TARHOUNA, Libya (AP) — Thousands of rebel fighters closed in around one of Libya's last pro-Gadhafi strongholds Monday, but held back on a final assault in hopes of avoiding a bloody battle for the town of Bani Walid.The standoff came as rebel leaders in Tripoli said Libya's transition to democratic rule would begin with a "declaration of liberation" that was unlikely to come before Gadhafi's forces last strongholds were defeated and the fugitive former dictator had been captured.
The declaration would mark the start of an eight-month deadline for Libya's transitional council to arrange the vote for a national assembly, and eventually to a constitution and general elections.
"When the clock starts ticking on those eight months remains to be seen," rebel spokesman Jalal el-Gallal said, adding it wasn't yet clear how liberation would be defined.
Special U.N. envoy Ian Martin, meanwhile, said the United Nations was helping the rebel leadership prepare for its elections, stressing the country faces immense political hurdles after nearly 42 years of dictatorial rule.
"The U.N. is certainly ready to move very fast to bring in the electoral expertise that can assist the authorities," he said at a news conference in Tripoli with Ahmed Darrad, the interior minister.
The rebels most immediate concern is Bani Walid, a desert town some 90 miles (140 kilometers) southeast of Tripoli, where they say a small but heavily armed force of pro-Gadhafi fighters — at least some of them high-ranking members of his ousted regime — have taken up defensive positions.
The loyalists are spreading fear in the town to keep other residents from surrendering, the rebels say, telling people the rebels will rape their wives and daughters.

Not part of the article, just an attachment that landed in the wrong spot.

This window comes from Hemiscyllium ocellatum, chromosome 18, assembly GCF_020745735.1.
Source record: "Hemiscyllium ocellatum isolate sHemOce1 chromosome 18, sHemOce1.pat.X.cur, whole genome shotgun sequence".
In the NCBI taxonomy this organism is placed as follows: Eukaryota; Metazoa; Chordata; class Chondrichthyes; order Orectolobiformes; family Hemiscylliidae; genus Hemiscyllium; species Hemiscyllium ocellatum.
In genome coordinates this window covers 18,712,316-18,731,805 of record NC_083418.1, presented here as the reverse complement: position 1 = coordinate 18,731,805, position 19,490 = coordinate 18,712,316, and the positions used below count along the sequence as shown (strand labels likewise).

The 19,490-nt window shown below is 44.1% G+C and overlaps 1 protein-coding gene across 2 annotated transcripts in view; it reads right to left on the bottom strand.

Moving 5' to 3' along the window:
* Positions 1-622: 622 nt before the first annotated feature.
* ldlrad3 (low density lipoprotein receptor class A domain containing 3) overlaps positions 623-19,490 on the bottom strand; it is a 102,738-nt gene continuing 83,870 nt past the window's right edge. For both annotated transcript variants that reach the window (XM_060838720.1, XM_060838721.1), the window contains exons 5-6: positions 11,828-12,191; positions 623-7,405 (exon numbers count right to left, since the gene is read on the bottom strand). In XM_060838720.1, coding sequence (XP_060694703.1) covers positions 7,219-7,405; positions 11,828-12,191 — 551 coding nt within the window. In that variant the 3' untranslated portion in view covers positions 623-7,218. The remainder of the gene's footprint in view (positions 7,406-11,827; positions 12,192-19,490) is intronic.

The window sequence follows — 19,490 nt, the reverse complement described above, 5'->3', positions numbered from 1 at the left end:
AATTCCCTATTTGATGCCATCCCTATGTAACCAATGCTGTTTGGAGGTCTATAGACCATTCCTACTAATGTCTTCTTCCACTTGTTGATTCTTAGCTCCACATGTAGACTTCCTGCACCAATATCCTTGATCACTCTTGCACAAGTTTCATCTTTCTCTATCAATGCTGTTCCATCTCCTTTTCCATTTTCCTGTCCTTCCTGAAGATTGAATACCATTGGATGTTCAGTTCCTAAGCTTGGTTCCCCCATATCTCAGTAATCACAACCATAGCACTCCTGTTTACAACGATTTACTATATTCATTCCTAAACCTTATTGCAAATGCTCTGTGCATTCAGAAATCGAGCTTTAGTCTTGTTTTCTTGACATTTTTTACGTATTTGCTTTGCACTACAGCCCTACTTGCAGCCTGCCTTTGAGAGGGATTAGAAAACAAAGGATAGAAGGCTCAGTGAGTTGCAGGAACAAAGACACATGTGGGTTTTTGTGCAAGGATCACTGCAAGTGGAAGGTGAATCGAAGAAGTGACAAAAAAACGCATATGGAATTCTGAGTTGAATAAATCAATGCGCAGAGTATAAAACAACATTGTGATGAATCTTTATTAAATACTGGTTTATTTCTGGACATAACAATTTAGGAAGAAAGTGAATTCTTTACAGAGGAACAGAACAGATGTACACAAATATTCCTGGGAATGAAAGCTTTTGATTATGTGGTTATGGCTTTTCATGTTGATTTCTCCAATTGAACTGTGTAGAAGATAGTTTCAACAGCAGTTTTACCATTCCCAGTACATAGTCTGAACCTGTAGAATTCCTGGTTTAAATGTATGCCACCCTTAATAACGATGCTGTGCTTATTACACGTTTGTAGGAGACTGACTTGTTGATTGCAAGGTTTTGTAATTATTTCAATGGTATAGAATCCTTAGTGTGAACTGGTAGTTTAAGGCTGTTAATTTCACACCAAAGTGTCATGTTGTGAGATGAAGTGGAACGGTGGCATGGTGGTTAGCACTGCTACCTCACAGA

The regime loyalists "know if they hand themselves in, they will be punished. They are trying hard to mess things up, to drag other people with them into a battle," said rebel Col. Abdullah Hussein Salem.
Most of the country has welcomed the uprising that swept Gadhafi from power, though rebel forces — backed by NATO airstrikes — have yet to capture loyalist bastions like Bani Walid, Gadhafi's hometown of Sirte and the isolated southern town of Sabha.
Gadhafi has been on the run since losing control of his capital last month, though the rebels say at least two of his sons had been in Bani Walid in recent days. Moussa Ibrahim, Gadhafi's spokesman and one of his key aides, was still believed to be in the town, rebel officials said.
Talks broke down over the weekend after Ibrahim insisted the rebels put down their weapons before entering the town.
The rebels have extended to Saturday a deadline for the surrender of Sirte and other loyalist areas, though some rebel officials have said they could attack Bani Walid sooner because it has so many prominent loyalists.
For the most part, though, the rebels are urging patience, saying they want to avoid a bitter inter-tribal fight that could create lasting divisions.
"We won't go inside Bani Walid unless the Warfala tribe invites us," said rebel commander Ismail al-Gitani, referring to the town's main tribe. "The Warfala have to lead us into Bani Walid. Hopefully no one will be shot. We don't want to use our weapons. But if the Gadhafi loyalists shoot at us, of course we will return fire."
The Warfala are believed to be about 1-million strong, one-sixth of Libya's population.
Rebel commanders have said they were willing to hold more talks about the town's surrender, though apparently no negotiations were held Monday. Rebel negotiator Abdullah Kanshil added that the rebels were talking to individual families in the town about their urgent needs for water and food.
A field hospital with ten doctors also has been set up about 40 miles (60 kilometers) from Bani Walid.
"Our families in Bani Walid asked us to start this hospital just in case fighting breaks out," said Abdel Baset el-Beib, a doctor.
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Associated Press writer Karin Laub in Tripoli contributed to this report.
(This version CORRECTS Corrects 2nd paragraph to say al-Gallal said the liberation was unlikely to come before Gadhafi captured not likly. AP Video.)